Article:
And then there’s Anya. In a speech that just perfectly articulates the confusion, frustration and futility of death, Anya represents the feelings I’ve had myself and have had shared or seen in others. As a character who is essentially “new” to being human she’s the right choice to articulate the childlike confusion as to how stupid death is. It’s she who asks why, the why so many of us ask. It’s she who admits that she doesn’t know how “we go through this”, who asks the simple and obvious questions that seem to be the ‘unacceptable’ ones (and I personally think Willow is a bit harsh on her here – but then Willow is very particular about ‘rules’), who understands that it’s the small insignificant things that we miss about those who are gone, who understand that the tragedy of death is all the things our loved one won’t get to do – even when they are small, apparently insignificant things. It is she who most represents us in the story, who as someone peripheral to the actual tragedy still feels the sadness, because that’s the human thing to do.

The episode is rounded out with Dawn’s seeking out ‘the body’ (who she still refers to as mum), her driving desire like the disciple Thomas to touch the body as proof of what’s happened. Her collapse at the school, her distance from Buffy, her reluctance to be accompanied – these are her coping mechanisms. And then that need to see and touch the body. Which puts her in danger. The vampire attack in the morgue is unlike any other Vampire fight in the whole series. It’s the ugliest, certainly one of the most disturbing, highly uncomfortable and gives the sense that both Dawn and Buffy are in genuine peril. This genuine peril has happened before and since, but it’s not a feeling often invoked. But it feels right here, it feels like we need it to be perilous. And with the visceral disgust I felt as an observer at Buffy having to essentially fight a naked man right next to the body of her mother it felt to me like it represented the disgust I feel at death itself.

The episode stands by itself in understanding, processing and getting a handle on grief, but the show didn’t stop there. Many stories deal with death but quickly brush it away after maybe a couple more episodes. But with this story it continues to live with us. Indeed, the episode immediately following is a different take on the same themes, asking the question of what you do once the initial wound of grief has passed and life needs to start going again. It also starts to ask the question about what you might do if you lost someone and lived on a place like Sunnydale.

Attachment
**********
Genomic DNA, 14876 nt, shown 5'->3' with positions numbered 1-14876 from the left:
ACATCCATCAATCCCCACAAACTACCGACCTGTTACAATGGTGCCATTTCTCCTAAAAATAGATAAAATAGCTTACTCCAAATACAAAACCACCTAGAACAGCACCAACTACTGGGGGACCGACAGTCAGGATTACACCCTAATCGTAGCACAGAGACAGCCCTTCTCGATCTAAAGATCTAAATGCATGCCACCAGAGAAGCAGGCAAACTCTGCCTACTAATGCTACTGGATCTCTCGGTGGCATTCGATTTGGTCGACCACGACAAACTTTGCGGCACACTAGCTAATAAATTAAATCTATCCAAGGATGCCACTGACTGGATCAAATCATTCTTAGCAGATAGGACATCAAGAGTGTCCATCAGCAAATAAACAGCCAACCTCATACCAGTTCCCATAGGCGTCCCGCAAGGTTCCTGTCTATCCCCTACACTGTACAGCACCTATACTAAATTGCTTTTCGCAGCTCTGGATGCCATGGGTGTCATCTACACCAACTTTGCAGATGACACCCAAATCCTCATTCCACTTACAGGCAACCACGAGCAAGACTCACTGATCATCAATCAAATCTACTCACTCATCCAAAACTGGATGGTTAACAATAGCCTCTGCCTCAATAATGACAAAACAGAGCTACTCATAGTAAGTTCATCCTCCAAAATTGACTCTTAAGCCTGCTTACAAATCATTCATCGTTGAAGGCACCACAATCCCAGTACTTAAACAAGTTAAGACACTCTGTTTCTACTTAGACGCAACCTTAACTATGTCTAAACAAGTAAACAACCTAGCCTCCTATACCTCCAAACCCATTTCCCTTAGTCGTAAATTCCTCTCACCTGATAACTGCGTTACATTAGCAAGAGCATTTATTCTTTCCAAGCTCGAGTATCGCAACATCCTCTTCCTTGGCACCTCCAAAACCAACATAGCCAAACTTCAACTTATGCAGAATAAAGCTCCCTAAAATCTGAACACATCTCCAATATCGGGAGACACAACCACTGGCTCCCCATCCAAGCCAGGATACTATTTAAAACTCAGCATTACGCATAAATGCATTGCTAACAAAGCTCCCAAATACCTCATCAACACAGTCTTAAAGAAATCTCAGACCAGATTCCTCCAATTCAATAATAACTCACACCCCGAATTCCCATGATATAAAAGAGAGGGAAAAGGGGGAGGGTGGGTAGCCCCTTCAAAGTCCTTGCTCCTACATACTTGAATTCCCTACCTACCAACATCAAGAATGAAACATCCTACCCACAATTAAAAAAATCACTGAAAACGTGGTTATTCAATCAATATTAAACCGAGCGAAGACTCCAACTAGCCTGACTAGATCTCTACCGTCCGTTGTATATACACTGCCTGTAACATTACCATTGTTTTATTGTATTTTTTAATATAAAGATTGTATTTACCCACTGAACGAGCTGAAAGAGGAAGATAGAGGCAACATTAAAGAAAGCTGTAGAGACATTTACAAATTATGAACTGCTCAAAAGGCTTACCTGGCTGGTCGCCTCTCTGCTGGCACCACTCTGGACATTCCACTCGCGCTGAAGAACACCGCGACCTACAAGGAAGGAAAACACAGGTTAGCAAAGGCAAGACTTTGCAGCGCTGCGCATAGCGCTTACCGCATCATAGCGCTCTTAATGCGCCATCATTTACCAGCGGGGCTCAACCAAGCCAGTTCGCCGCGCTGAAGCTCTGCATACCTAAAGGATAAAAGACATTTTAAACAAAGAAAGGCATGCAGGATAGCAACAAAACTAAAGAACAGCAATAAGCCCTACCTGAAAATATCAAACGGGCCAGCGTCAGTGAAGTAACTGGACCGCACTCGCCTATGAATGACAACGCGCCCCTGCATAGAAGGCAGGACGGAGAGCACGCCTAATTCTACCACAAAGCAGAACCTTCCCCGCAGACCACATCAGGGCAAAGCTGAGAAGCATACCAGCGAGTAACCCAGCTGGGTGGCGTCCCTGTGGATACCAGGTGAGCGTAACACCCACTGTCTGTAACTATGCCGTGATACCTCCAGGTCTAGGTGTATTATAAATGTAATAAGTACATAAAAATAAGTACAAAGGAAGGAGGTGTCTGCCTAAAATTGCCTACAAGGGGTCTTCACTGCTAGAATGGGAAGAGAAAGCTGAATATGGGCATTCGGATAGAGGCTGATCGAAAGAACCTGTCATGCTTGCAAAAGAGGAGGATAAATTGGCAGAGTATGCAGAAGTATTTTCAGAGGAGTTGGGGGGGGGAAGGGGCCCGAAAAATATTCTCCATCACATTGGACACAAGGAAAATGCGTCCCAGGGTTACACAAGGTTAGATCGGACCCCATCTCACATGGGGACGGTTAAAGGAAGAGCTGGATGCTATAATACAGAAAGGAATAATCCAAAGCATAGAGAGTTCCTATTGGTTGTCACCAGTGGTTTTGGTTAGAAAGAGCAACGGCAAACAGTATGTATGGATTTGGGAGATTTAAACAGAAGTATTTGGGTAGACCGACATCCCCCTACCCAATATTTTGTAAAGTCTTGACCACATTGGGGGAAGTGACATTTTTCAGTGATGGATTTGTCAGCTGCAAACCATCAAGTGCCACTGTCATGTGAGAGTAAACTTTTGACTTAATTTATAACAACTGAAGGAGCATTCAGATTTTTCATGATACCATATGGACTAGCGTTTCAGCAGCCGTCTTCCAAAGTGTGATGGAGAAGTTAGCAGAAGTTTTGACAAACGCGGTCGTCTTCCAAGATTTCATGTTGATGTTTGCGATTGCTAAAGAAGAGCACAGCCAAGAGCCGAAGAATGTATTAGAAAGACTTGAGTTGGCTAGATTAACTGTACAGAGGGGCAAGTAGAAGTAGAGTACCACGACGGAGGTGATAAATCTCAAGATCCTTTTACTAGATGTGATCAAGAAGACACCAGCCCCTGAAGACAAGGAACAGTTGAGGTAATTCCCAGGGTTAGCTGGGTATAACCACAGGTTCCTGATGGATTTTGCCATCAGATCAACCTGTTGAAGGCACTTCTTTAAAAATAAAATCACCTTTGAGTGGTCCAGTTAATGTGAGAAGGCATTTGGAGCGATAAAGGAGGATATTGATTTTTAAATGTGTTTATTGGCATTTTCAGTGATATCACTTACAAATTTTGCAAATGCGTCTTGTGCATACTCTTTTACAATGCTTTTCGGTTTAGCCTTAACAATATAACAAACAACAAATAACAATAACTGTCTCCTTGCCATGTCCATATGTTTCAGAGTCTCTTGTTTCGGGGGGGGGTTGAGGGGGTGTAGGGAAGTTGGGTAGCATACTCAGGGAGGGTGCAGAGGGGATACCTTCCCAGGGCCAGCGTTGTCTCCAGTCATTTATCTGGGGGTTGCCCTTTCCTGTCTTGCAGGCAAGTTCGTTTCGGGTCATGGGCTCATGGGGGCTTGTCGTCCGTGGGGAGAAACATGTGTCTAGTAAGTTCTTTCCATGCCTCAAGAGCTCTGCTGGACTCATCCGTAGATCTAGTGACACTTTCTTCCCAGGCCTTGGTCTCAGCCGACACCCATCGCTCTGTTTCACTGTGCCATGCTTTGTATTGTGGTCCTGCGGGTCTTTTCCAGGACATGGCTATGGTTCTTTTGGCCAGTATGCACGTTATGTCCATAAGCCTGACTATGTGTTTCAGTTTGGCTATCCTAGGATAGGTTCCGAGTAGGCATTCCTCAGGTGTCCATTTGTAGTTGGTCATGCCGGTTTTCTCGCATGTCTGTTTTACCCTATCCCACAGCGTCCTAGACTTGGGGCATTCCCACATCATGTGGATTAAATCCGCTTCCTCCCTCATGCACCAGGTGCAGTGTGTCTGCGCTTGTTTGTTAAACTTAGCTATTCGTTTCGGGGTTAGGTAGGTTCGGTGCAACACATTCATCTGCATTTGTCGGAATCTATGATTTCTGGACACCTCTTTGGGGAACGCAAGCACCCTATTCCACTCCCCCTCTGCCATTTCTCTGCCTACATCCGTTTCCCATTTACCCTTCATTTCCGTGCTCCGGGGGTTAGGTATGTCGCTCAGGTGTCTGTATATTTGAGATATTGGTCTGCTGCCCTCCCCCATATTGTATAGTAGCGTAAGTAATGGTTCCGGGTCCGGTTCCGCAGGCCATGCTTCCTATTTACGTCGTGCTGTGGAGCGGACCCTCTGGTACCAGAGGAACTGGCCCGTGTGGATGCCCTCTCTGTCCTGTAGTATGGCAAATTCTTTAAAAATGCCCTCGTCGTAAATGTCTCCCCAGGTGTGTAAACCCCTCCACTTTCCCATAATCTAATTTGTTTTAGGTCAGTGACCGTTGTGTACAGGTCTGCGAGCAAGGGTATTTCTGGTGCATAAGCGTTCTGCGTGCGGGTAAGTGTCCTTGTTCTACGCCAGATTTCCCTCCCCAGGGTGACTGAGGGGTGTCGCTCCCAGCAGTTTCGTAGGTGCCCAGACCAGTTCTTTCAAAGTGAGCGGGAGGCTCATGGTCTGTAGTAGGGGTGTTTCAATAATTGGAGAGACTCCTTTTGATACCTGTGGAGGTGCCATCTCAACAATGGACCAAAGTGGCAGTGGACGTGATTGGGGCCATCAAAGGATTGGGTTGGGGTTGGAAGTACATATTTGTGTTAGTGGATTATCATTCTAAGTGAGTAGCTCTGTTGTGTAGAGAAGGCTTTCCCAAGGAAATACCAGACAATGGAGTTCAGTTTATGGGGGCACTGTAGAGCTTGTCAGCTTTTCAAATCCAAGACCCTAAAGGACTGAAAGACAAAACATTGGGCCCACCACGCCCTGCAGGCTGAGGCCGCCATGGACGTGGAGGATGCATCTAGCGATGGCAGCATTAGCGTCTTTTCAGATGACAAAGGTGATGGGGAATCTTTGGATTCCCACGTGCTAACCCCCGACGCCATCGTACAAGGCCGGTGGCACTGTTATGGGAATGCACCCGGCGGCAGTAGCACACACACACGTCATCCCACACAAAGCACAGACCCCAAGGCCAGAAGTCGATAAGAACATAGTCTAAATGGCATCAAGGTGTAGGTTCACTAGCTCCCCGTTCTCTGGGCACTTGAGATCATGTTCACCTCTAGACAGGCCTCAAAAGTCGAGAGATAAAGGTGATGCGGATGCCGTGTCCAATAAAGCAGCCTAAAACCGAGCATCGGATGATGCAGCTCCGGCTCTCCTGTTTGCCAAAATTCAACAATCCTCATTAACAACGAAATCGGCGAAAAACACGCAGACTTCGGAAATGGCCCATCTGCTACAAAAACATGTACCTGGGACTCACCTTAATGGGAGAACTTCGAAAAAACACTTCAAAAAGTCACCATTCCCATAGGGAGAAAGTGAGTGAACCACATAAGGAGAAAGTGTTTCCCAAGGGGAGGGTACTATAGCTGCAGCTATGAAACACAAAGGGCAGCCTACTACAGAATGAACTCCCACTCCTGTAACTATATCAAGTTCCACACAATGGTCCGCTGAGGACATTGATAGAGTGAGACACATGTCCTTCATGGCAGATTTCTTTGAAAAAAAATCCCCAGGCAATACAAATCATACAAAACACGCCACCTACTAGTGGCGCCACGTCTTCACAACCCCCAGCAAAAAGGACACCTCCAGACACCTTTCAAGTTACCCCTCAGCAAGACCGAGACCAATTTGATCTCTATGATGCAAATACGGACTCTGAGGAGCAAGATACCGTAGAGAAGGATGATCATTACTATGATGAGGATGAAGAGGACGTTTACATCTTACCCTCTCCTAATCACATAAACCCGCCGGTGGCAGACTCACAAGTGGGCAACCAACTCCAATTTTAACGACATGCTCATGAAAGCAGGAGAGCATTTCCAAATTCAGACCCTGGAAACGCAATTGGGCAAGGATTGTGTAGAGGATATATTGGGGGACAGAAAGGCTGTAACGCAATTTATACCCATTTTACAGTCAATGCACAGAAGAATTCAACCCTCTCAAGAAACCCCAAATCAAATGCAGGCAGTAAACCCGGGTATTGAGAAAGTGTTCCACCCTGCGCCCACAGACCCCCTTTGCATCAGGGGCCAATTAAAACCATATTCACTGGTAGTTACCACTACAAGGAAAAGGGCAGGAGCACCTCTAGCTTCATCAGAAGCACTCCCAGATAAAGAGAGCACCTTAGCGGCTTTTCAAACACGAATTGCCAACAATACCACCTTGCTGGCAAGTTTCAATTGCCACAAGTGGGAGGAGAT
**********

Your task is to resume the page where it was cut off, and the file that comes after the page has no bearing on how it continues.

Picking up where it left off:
Dawn’s attempt to resurrect Joyce, in a reflection of the “Monkey’s Paw” story is both heartbreaking and terrifying. I mean, if I lived in a world with vampires and zombies and magic, I would totally have done a spell to bring my mum back. No Question. I still dream that she comes back… and it is both a wonderful and terrible thing. I’m not sure I would have the strength to prevent “it” coming back the way Dawn did. I think for Dawn it was the look on Buffy’s face, the joy and hope that would undoubtedly be dashed by whatever would knock at the door.

As far as the bigger universe which Buffy inhabits, I loved the idea that Angel came to comfort her for one night. Yes I love Angel, I love Angel and Buffy together, yes for story purposes they kept them apart… but I’m a huge romantic sap and much prefer her with Angel than anyone else… I just have to deal with it. Back to the point… The most important thing as far as Buffy is concerned is that her mum’s death isn’t just a five minute thing that is forgotten about within a couple of episodes. It lives with her throughout the entire run of the series. You can see how down the line it still haunts her, how the absence of that one important person makes her life all the poorer, how sometimes only that one person can help (and thanks to the PTBs she is able to help once or twice). It’s not something she gets over. Ever. It becomes a part of her, a part of decisions and actions and motivations. And here’s the thing it merges and becomes part of other griefs, which is how it seems to work for me. Each subsequent grief both recalls and builds on the great grief. Each loss both reminds us of our greatest loss and helps us overcome it and knowing we overcame and absorbed the first great loss helps us know we can overcome and absorb each one that comes. Like a wound that heals and becomes a scar, it never truly goes away, but gives us hope that the next wound will also heal. So yes, right through to the end the death of Joyce hangs over Buffy like a shadow and yet it also does not take away the good memories of her mother that give her strength and encouragement. That’s epic long term storytelling. Thank you Joss and Company. Thank you.